After both sides rested, appellant moved to dismiss on the basis that he should have been prosecuted under C.R.S. 1963, 40-14-21, which specifically deals with the crime of fraudulent misuse of credit cards, rather than the more general forgery statute, C.R.S. 1963, 40-6-1. After this motion was denied by the court, appellant objected to the jury's instructions on the presumption of innocence, general intent, specific intent, reasonable doubt, and the definition of forgery.
Appellant raises four issues for our consideration in this appeal. He claims (1) that he should not have been charged with forgery when Colorado has a more specific statute dealing with the fraudulent use of credit cards; (2) that since no standards existed to guide the prosecutor in deciding whether to change appellant under the forgery statute, a felony, or the credit card statute, a misdemeanor, appellant was denied due process and equal protection of the law; (3) that the trial court erred in refusing to allow questions of prosecution and defense witnesses about homosexual relations between the complainant, Michael Atkins, and Roger Johanssen; and (4) that the trial court improperly instructed the jury on the presumption of innocence, intent, reasonable doubt, and the definition of forgery. We find no merit in any of these contentions and affirm.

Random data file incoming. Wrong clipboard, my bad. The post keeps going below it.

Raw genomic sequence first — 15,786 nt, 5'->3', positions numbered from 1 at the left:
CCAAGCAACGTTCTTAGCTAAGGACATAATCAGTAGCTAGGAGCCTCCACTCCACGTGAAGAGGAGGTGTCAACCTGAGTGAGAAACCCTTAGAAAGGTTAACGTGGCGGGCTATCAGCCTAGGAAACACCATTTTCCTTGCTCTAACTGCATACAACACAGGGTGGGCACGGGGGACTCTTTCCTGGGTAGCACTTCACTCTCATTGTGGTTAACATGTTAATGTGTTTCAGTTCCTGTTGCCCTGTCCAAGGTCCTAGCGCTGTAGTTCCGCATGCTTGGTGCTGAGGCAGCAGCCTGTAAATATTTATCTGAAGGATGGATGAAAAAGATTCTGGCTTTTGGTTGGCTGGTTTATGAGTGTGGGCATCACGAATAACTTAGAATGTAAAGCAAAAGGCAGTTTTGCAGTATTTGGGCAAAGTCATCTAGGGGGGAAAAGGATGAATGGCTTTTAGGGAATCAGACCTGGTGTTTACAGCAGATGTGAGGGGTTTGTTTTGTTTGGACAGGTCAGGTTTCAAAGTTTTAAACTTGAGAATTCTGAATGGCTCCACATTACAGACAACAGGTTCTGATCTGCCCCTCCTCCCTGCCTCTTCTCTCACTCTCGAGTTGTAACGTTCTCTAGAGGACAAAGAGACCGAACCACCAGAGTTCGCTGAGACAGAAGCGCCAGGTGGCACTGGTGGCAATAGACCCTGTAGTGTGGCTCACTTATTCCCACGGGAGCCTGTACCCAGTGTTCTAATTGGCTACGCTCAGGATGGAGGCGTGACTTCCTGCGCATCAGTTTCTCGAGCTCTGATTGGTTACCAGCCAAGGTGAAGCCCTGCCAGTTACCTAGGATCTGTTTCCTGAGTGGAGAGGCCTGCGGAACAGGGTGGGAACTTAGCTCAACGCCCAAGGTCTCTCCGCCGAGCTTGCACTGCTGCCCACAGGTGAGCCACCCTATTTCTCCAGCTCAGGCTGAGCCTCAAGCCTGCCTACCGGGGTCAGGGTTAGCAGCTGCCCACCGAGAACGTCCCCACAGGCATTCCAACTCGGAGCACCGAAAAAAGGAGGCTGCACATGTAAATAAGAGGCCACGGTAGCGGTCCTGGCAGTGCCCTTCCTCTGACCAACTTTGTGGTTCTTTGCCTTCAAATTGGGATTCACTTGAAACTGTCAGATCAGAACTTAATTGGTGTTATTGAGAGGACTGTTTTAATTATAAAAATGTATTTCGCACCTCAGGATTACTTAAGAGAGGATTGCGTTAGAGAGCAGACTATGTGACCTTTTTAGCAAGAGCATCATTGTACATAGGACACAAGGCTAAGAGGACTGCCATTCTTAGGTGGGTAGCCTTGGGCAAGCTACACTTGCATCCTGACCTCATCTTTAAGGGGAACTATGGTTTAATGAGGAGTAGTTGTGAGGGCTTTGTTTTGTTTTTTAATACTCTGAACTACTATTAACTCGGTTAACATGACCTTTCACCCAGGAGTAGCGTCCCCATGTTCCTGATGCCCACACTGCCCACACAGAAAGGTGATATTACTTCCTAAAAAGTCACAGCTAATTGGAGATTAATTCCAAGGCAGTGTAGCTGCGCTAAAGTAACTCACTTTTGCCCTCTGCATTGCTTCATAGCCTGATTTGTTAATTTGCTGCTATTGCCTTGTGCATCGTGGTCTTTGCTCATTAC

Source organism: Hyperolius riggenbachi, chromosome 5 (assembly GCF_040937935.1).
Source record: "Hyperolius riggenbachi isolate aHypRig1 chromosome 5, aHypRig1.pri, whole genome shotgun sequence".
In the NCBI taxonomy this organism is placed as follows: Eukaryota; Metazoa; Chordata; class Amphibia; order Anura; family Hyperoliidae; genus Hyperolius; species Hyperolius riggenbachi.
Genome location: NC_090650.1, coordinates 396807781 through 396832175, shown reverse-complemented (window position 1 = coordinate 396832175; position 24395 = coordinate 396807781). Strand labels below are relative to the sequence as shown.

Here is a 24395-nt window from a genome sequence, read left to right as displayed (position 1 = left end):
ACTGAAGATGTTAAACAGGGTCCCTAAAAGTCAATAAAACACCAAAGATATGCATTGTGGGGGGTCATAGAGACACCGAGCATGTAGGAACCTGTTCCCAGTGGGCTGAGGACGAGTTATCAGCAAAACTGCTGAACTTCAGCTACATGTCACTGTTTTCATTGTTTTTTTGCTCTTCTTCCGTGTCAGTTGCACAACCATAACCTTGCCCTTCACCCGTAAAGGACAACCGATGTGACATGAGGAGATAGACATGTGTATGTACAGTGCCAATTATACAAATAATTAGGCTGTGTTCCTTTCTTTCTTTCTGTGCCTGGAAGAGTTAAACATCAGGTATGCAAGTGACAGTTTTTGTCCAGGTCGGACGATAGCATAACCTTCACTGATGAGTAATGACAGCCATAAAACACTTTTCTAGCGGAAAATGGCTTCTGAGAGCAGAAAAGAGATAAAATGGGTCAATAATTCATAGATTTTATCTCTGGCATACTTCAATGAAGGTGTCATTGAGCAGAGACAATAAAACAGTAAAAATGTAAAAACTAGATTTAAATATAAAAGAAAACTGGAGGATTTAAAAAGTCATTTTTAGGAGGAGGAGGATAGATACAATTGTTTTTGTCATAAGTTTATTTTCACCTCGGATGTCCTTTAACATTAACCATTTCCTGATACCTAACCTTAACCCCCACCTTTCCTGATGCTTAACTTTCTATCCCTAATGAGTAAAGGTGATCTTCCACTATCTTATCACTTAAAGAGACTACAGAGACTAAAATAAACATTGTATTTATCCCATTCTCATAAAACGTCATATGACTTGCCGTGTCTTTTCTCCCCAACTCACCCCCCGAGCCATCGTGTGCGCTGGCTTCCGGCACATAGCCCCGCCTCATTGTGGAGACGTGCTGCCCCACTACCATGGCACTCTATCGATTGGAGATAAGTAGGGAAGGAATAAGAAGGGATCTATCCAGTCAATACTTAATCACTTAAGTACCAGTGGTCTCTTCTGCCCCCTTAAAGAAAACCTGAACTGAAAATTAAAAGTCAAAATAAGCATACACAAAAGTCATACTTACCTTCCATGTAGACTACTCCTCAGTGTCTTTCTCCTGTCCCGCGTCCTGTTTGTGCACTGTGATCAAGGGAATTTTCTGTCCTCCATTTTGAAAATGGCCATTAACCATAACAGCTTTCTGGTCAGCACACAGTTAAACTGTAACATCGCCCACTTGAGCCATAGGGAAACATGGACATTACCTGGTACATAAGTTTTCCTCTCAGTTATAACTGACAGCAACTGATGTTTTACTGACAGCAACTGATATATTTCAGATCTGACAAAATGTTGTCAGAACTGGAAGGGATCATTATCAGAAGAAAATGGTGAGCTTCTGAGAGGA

[1,2] The first two issues raised by appellant — whether one fraudulently using a credit card can be charged with forgery in spite of Colorado's more specific credit card statute, and, whether there need to be guides and standards to aid the prosecutor in choosing between filing charges under the forgery or credit card statute — were recently before this Court in People v. James, 178 Colo. 401, 497 P.2d 1256. In James we held that since the credit card and forgery statutes have as their subject matter two different kinds of criminal transactions, the existence of the specific credit card statute did not preclude prosecution under the state's general forgery statute. See also, Hucal v. People, 176 Colo. 529, 493 P.2d 23. We also held that in such a situation it was the proper discretional function of the prosecutor to elect to proceed under the felony rather than the misdemeanor statute. Frink v. People, 103 Colo. 172, 83 P.2d 774. See also, People v. McKenzie, 169 Colo. 521, 458 P.2d 232.